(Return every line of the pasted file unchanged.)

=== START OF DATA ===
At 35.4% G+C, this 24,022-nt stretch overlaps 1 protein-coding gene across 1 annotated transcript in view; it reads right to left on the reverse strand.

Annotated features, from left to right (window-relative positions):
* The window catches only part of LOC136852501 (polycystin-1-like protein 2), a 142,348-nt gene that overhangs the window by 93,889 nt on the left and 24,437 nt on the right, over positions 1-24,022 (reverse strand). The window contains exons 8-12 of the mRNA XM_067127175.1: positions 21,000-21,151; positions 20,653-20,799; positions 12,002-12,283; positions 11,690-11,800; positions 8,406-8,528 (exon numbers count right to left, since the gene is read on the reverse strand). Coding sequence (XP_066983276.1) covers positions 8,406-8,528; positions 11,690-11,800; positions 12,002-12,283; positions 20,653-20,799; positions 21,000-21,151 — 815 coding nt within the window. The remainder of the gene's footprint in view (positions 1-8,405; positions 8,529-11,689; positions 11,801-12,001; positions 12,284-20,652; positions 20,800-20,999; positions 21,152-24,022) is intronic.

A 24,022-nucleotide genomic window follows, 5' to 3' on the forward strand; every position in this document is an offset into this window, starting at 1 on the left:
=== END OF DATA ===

At 35.4% G+C, this 24,022-nt stretch overlaps 1 protein-coding gene across 1 annotated transcript in view; it reads right to left on the reverse strand.

Annotated features, from left to right (window-relative positions):
* The window catches only part of LOC136852501 (polycystin-1-like protein 2), a 142,348-nt gene that overhangs the window by 93,889 nt on the left and 24,437 nt on the right, over positions 1-24,022 (reverse strand). The window contains exons 8-12 of the mRNA XM_067127175.1: positions 21,000-21,151; positions 20,653-20,799; positions 12,002-12,283; positions 11,690-11,800; positions 8,406-8,528 (exon numbers count right to left, since the gene is read on the reverse strand). Coding sequence (XP_066983276.1) covers positions 8,406-8,528; positions 11,690-11,800; positions 12,002-12,283; positions 20,653-20,799; positions 21,000-21,151 — 815 coding nt within the window. The remainder of the gene's footprint in view (positions 1-8,405; positions 8,529-11,689; positions 11,801-12,001; positions 12,284-20,652; positions 20,800-20,999; positions 21,152-24,022) is intronic.

A 24,022-nucleotide genomic window follows, 5' to 3' on the forward strand; every position in this document is an offset into this window, starting at 1 on the left: